Well, there are different varieties of Copperhead that each have distinct coloring and some look very different than others. I'm also wondering about the size though. The largest Copperhead on record was 53 inches long. . . on record, mind you. I know not all of them showed up to be measured that day when the record was declared. :)

I know a Northern Water snake is sometimes mistaken for a Copperhead. . .I know because I can't always tell the difference unless I get a clear look at its eye. Slit pupil is a Copperhead, round pupil is a Water snake. Northern Water snakes can get to 5-feet long or a bit longer.

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Re: Copper Head Snake 69"

BirdLover wrote: Sometimes people here have exotic pet snakes. We were at Denny's at 4 am (opening day of fishing) and the guy sitting at the booth behind me had a huge snake wrapped around his neck. I think it was a python??
That was a great story. Pet pythons are fairly common (inasmuch as it's common to have freaky pets) I think. I used to live next door to a pet store that my daughter and I would regularly visit, as they had dozens of huge pythons for sale (and scorpions, among other things! :shock: They're a bit more fun to be near when they are behind glass. :)

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Re: Copper Head Snake 69 Inches

I used to know a guy who had pet tarantulas - 2 big black ones and 1 little red one. The red one got loose. People would come to visit, and while they were sitting there shooting the breeze, the loose tarantula would shoot across the floor. It was funny, the way people reacted. Most of them couldn't handle the stress of a lurking tarantula in the house, so they would suddenly decide they had to scee-dadle.
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Re: Copper Head Snake 69 Inches

Nice snake!

Very few snakes ever come to my lot. A garter snake now and then. Up in the hills we do have rattlers. When I was working for a feller who had hay fields up by the mountain, we always rolled the baled hay towards us and looked under it before picking it up. .Every year we would find a few rattlers hiding under the baled hay.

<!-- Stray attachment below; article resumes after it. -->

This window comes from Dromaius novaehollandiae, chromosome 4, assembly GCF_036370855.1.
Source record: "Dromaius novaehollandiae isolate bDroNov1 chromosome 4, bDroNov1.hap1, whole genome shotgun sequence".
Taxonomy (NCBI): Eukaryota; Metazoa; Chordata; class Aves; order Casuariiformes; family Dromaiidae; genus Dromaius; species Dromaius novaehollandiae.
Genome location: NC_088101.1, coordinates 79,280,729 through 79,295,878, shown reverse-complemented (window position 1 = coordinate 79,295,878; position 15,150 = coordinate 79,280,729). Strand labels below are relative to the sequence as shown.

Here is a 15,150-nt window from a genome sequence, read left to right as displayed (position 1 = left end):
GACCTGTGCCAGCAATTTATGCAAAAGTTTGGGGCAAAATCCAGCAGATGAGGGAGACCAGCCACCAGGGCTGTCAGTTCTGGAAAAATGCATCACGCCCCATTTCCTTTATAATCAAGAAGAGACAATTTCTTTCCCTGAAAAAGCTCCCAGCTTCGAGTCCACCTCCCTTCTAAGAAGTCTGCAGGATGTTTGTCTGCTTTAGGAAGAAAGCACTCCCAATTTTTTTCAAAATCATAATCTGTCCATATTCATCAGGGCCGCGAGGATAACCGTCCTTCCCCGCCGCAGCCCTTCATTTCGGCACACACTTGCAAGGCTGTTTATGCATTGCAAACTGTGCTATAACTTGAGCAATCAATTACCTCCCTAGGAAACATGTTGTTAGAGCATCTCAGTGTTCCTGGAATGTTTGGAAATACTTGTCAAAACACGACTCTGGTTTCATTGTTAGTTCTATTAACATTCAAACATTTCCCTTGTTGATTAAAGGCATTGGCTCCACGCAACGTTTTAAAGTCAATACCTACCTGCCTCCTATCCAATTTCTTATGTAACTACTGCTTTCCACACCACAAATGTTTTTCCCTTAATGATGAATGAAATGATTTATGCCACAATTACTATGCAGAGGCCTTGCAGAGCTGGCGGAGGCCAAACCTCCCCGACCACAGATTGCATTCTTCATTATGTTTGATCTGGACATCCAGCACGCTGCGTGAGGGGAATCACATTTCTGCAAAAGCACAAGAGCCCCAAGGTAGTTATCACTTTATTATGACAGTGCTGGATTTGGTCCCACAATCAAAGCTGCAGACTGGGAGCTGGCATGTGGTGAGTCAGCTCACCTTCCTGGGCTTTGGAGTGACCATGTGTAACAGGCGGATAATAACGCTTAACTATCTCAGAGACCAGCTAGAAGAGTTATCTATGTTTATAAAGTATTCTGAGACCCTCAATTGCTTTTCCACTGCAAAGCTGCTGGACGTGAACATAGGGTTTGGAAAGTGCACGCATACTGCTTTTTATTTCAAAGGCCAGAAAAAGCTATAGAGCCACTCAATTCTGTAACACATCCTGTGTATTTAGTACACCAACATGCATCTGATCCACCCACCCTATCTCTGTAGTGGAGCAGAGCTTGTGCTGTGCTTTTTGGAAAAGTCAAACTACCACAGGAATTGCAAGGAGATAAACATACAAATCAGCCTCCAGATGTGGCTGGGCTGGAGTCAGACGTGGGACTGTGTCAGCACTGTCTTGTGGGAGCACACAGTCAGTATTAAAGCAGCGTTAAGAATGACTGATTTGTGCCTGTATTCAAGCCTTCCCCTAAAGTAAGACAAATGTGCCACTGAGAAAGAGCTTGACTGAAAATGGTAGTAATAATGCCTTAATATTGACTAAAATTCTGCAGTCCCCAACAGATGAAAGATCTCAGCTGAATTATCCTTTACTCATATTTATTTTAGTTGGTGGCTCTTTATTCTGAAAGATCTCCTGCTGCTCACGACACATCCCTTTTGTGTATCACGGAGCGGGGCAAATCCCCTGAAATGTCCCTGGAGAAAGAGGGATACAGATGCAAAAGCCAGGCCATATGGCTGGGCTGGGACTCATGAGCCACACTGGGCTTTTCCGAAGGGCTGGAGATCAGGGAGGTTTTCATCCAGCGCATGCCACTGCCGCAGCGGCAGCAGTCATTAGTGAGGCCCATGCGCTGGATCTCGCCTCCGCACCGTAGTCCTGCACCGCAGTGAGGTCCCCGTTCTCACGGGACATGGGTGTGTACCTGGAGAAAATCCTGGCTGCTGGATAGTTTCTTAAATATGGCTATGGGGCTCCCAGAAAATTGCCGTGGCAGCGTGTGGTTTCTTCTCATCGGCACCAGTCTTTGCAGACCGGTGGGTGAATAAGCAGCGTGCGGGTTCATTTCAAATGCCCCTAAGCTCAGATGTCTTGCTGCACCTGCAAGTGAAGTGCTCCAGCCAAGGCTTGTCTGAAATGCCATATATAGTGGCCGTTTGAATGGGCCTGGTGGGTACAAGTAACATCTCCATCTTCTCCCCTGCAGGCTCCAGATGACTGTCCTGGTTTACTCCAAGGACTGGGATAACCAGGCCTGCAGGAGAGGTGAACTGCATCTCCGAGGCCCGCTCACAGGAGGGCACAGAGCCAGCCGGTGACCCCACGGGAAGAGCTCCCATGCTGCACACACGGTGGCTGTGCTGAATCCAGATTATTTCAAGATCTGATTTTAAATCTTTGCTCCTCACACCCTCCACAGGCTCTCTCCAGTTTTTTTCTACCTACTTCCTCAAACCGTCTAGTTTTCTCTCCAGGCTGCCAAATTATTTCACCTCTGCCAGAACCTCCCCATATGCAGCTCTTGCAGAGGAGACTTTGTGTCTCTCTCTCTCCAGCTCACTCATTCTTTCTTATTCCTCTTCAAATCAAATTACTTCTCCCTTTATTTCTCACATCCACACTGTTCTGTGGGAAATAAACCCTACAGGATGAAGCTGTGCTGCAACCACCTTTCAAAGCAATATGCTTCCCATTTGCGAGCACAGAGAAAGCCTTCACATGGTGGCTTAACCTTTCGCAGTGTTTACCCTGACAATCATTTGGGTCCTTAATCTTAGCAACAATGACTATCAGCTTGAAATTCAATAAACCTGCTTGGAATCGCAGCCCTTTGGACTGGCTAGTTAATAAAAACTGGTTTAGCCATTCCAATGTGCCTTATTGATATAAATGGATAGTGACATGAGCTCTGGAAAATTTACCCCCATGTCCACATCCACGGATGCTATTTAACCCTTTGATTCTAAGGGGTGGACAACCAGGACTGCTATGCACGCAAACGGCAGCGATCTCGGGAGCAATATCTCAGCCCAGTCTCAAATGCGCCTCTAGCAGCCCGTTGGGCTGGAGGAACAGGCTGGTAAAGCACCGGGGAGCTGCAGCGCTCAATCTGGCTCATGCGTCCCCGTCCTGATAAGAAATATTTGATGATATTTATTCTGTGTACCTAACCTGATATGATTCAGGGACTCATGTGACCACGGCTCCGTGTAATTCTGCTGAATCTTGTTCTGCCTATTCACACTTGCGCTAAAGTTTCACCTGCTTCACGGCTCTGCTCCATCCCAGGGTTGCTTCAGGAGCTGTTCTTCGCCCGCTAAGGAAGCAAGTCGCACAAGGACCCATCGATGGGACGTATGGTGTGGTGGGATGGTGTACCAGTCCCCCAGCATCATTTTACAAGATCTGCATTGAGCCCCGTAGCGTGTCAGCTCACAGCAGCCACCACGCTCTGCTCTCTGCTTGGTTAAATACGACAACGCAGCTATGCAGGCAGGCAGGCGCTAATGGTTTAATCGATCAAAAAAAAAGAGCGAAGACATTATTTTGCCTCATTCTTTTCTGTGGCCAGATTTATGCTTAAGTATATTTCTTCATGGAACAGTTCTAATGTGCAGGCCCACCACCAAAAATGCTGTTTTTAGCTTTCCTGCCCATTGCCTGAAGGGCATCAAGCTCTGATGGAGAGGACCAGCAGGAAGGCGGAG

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Re: Copper Head Snake 69 Inches

Saw my first rattlesnake for this year the other day. He was coiled up between some slabs of flagstone. I thought that looks funny, how did that black stick get in there like that! Then realized what it was. At this time of year I automatically go into that cautious mode of looking down at the ground, and not reaching for anything really fast! I usually relocate the rattlers, I don't kill them. But, I just didn't have time that day, he's probably still there. This was up at our wilderness cabin, so ok, why bother?!
I have seen a garter snake this year and a bullsnake down at the garden property this year. Bullsnakes are good for keeping rattlers away.

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Allyn
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Re: Copper Head Snake 69"

BirdLover wrote:....Sometimes people here have exotic pet snakes. We were at Denny's at 4 am (opening day of fishing) and the guy sitting at the booth behind me had a huge snake wrapped around his neck......
And they get loose sometimes!

Just a few weeks ago, I went into the kitchen to make a sandwich. I was standing at the counter slicing the bread when something out of the ordinary caught my eye. It was a snake hanging down in the corner below the cabinet. There was about 16 inches of him hanging down and he was slowly backing up, retreating upward. Obviously, he'd seen me first.

I stood back and called for my husband, but before he could get there, the snake was gone. I hunkered down a little and looked up under the cabinet and there was a hole in the wall where the bottom of the cabinet didn't quite meet the corner (nothing in this house is square, straight or level). I stuffed some paper into the hole to block that avenue of ingress.

Now, was the snake poisonous or not? I didn't get a look at his eyes; my only view was top-down as he was hanging down with the top of his head toward me, so I couldn't see if he had slit pupils. I spent the next week off and on looking at pictures of snakes native to Mississippi trying to identify him. No luck. Then it occurred to me that people have snakes as pets and sometimes they get loose, so I expanded my search. Bingo! It was a boa constrictor. Probably a young one; I'd guess about three feet long. At least it isn't poisonous.